Community and social service occupations in 2011

November 08, 2012

There were 1.9 million community and social service occupations jobs in 2011, accounting for less than 1.5 percent of U.S. employment. The largest occupation in the community and social service occupations group was social and human service assistants, with employment of 359,860.

Employment for selected community and social services occupations, May 2011
Occupation titleEmployment

Social and human service assistants

359,860

Child, family, and school social workers

276,510

Educational, guidance, school, and vocational counselors

244,560

Healthcare social workers

133,890

Community and social service specialists, all other*

121,580

Clergy

42,560

Marriage and family therapists

33,990

Counselors, all other

27,140

Directors, religious activities and education

17,560

Religious workers, all other

7,660

NOTE: Occupation titles followed by * have the same title but not necessarily the same content as 2010 SOC occupations.
 

Other large occupations included child, family, and school social workers (276,510); and educational, guidance, school, and vocational counselors (244,560). Religious workers, all other (7,660); directors, religious activities and education (17,560); and counselors, all other (27,140) were the smallest community and social service occupations.

People who work in community and social service occupations perform a diverse array of duties that may include counseling individuals, providing social assistance to families, and offering spiritual and moral guidance to members of a faith.

Community and social service occupations had an annual mean wage of $43,830, which was just below the U.S. all-occupations mean wage of $45,230. Some of the highest-paying occupations in the community and social service group were educational, guidance, school, and vocational counselors ($56,540); health educators ($52,150); and probation officers and correctional treatment specialists ($52,110).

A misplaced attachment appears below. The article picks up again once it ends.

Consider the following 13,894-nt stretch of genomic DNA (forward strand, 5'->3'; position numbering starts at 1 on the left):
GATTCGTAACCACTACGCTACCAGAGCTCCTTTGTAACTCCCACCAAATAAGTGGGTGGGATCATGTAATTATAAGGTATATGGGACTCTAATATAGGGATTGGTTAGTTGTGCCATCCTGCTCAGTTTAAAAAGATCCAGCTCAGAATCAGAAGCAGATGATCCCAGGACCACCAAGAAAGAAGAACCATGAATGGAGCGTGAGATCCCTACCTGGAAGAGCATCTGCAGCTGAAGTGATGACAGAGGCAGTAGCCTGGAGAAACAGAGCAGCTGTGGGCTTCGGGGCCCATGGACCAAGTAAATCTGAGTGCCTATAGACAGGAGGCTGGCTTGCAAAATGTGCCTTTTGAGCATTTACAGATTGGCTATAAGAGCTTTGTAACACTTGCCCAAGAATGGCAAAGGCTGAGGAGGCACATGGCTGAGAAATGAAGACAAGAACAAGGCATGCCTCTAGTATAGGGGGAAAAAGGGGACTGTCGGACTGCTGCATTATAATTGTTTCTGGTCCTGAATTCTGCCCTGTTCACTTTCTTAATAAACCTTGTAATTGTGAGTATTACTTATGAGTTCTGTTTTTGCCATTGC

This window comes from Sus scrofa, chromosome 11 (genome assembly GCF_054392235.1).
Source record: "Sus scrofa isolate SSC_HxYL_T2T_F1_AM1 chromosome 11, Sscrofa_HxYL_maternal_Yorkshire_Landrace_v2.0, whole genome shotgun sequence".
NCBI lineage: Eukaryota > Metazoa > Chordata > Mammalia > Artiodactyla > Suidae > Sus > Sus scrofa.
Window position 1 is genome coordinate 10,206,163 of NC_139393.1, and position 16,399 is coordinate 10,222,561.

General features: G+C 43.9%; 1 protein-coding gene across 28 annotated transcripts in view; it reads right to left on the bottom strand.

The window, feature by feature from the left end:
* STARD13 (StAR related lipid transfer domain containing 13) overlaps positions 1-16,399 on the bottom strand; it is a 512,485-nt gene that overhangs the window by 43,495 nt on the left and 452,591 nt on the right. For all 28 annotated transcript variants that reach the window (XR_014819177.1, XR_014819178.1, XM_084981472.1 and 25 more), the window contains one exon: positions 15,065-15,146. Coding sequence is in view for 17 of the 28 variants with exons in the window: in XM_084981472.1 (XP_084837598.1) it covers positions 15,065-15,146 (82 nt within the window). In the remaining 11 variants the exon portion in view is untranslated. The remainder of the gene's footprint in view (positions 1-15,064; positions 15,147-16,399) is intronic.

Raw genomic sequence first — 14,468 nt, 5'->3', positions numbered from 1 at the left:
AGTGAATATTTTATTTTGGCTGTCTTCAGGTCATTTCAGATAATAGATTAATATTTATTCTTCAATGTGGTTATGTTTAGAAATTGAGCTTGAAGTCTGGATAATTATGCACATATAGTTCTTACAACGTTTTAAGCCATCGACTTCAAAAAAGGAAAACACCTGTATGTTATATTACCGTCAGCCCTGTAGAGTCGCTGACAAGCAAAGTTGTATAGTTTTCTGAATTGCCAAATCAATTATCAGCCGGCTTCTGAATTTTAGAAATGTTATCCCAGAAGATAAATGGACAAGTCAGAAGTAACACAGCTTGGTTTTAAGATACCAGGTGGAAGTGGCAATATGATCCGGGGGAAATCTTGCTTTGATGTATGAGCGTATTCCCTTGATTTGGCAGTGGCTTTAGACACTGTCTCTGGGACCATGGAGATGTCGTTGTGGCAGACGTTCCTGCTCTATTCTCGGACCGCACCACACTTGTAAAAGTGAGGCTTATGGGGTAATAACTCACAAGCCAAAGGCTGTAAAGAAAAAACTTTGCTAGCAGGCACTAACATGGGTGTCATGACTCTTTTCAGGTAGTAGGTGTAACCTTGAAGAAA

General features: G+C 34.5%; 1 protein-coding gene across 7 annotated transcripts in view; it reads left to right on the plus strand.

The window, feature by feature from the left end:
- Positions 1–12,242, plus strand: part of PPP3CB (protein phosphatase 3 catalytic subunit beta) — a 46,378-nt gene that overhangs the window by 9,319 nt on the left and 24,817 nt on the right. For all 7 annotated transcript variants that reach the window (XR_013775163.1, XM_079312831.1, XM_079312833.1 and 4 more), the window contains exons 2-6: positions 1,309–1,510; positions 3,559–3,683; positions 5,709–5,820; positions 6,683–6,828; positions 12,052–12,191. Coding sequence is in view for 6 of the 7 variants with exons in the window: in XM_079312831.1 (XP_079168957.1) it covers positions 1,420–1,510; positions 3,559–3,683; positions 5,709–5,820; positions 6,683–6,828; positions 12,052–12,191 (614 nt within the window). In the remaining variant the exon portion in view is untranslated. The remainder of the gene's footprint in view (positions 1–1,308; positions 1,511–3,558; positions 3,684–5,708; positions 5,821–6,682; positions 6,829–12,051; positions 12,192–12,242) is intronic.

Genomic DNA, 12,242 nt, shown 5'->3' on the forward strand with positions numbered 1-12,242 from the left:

Annual mean wages for selected community and social service occupations, May 2011
OccupationAnnual mean wage

Educational, guidance, school, and vocational counselors

$56,540

Social workers, all other

54,220

Health educators

52,150

Probation officers and correctional treatment specialists

52,110

Healthcare social workers

50,500

All occupations, U.S.

45,230

Child, family, and school social workers

44,410

Community and social service occupations

43,830

Community and social service occupations, all other*

41,250

Substance abuse and behavioral disorder counselors

41,030

Rehabilitation counselors

37,070

Religious workers, all other

31,600

Social and human service assistants

30,710

NOTE: Occupation titles followed by * have the same title but not necessarily the same content as 2010 SOC occupations.
 

Two of the lowest-paying occupations, social and human service assistants ($30,710) and religious workers, all other ($31,600), had the highest (359,860) and lowest (7,660) employment, respectively, in the occupational group.

These data come from the Occupational Employment Statistics program. To learn more, see "Employment and wages in community and social service occupations" (HTML) (PDF), by John I. Jones in Beyond the Numbers, volume 1, number 16, October 2012. Occupational profiles for each occupation in the community and social service group are available at Community and Social Service Occupations.

SUGGESTED CITATION

Bureau of Labor Statistics, U.S. Department of Labor, The Editor's Desk, Community and social service occupations in 2011 on the Internet at http://www.bls.gov/opub/ted/2012/ted_20121108.htm (visited August 21, 2014).

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